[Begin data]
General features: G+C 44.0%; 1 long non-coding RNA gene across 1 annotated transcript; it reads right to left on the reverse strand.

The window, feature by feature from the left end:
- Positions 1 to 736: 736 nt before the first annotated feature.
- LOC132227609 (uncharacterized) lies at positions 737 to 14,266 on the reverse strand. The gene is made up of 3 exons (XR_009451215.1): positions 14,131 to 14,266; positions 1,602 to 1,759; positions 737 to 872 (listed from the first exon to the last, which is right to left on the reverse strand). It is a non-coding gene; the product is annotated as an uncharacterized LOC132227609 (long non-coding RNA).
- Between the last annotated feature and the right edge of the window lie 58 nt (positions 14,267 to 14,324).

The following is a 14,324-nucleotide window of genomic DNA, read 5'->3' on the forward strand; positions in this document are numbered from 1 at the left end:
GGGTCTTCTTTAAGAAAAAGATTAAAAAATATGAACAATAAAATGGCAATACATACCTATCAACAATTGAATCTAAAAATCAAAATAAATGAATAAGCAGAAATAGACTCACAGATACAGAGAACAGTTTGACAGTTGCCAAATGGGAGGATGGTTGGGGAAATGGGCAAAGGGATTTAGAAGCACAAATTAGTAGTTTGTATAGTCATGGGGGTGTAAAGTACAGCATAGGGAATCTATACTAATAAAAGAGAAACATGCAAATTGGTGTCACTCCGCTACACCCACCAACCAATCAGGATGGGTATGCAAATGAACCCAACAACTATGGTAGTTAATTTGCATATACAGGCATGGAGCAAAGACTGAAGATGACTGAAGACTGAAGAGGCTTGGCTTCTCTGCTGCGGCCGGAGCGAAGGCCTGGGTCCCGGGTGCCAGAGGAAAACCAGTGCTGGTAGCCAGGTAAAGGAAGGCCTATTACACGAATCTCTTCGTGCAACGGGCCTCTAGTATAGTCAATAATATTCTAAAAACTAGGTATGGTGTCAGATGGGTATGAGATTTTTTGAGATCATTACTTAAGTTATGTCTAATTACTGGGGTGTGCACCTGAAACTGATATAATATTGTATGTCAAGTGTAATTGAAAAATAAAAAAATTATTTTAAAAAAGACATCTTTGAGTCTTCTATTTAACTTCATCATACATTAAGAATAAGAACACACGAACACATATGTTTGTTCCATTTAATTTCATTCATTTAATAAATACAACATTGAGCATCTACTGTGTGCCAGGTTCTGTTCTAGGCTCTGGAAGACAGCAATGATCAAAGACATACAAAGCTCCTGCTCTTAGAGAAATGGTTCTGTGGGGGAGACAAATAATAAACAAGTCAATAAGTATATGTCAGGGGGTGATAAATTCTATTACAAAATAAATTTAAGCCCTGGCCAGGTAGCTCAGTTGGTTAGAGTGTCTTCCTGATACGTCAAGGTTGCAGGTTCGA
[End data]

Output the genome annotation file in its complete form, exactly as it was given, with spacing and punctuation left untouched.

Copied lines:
General features: G+C 44.0%; 1 long non-coding RNA gene across 1 annotated transcript; it reads right to left on the reverse strand.

The window, feature by feature from the left end:
- Positions 1 to 736: 736 nt before the first annotated feature.
- LOC132227609 (uncharacterized) lies at positions 737 to 14,266 on the reverse strand. The gene is made up of 3 exons (XR_009451215.1): positions 14,131 to 14,266; positions 1,602 to 1,759; positions 737 to 872 (listed from the first exon to the last, which is right to left on the reverse strand). It is a non-coding gene; the product is annotated as an uncharacterized LOC132227609 (long non-coding RNA).
- Between the last annotated feature and the right edge of the window lie 58 nt (positions 14,267 to 14,324).

The following is a 14,324-nucleotide window of genomic DNA, read 5'->3' on the forward strand; positions in this document are numbered from 1 at the left end:
GGGTCTTCTTTAAGAAAAAGATTAAAAAATATGAACAATAAAATGGCAATACATACCTATCAACAATTGAATCTAAAAATCAAAATAAATGAATAAGCAGAAATAGACTCACAGATACAGAGAACAGTTTGACAGTTGCCAAATGGGAGGATGGTTGGGGAAATGGGCAAAGGGATTTAGAAGCACAAATTAGTAGTTTGTATAGTCATGGGGGTGTAAAGTACAGCATAGGGAATCTATACTAATAAAAGAGAAACATGCAAATTGGTGTCACTCCGCTACACCCACCAACCAATCAGGATGGGTATGCAAATGAACCCAACAACTATGGTAGTTAATTTGCATATACAGGCATGGAGCAAAGACTGAAGATGACTGAAGACTGAAGAGGCTTGGCTTCTCTGCTGCGGCCGGAGCGAAGGCCTGGGTCCCGGGTGCCAGAGGAAAACCAGTGCTGGTAGCCAGGTAAAGGAAGGCCTATTACACGAATCTCTTCGTGCAACGGGCCTCTAGTATAGTCAATAATATTCTAAAAACTAGGTATGGTGTCAGATGGGTATGAGATTTTTTGAGATCATTACTTAAGTTATGTCTAATTACTGGGGTGTGCACCTGAAACTGATATAATATTGTATGTCAAGTGTAATTGAAAAATAAAAAAATTATTTTAAAAAAGACATCTTTGAGTCTTCTATTTAACTTCATCATACATTAAGAATAAGAACACACGAACACATATGTTTGTTCCATTTAATTTCATTCATTTAATAAATACAACATTGAGCATCTACTGTGTGCCAGGTTCTGTTCTAGGCTCTGGAAGACAGCAATGATCAAAGACATACAAAGCTCCTGCTCTTAGAGAAATGGTTCTGTGGGGGAGACAAATAATAAACAAGTCAATAAGTATATGTCAGGGGGTGATAAATTCTATTACAAAATAAATTTAAGCCCTGGCCAGGTAGCTCAGTTGGTTAGAGTGTCTTCCTGATACGTCAAGGTTGCAGGTTCGA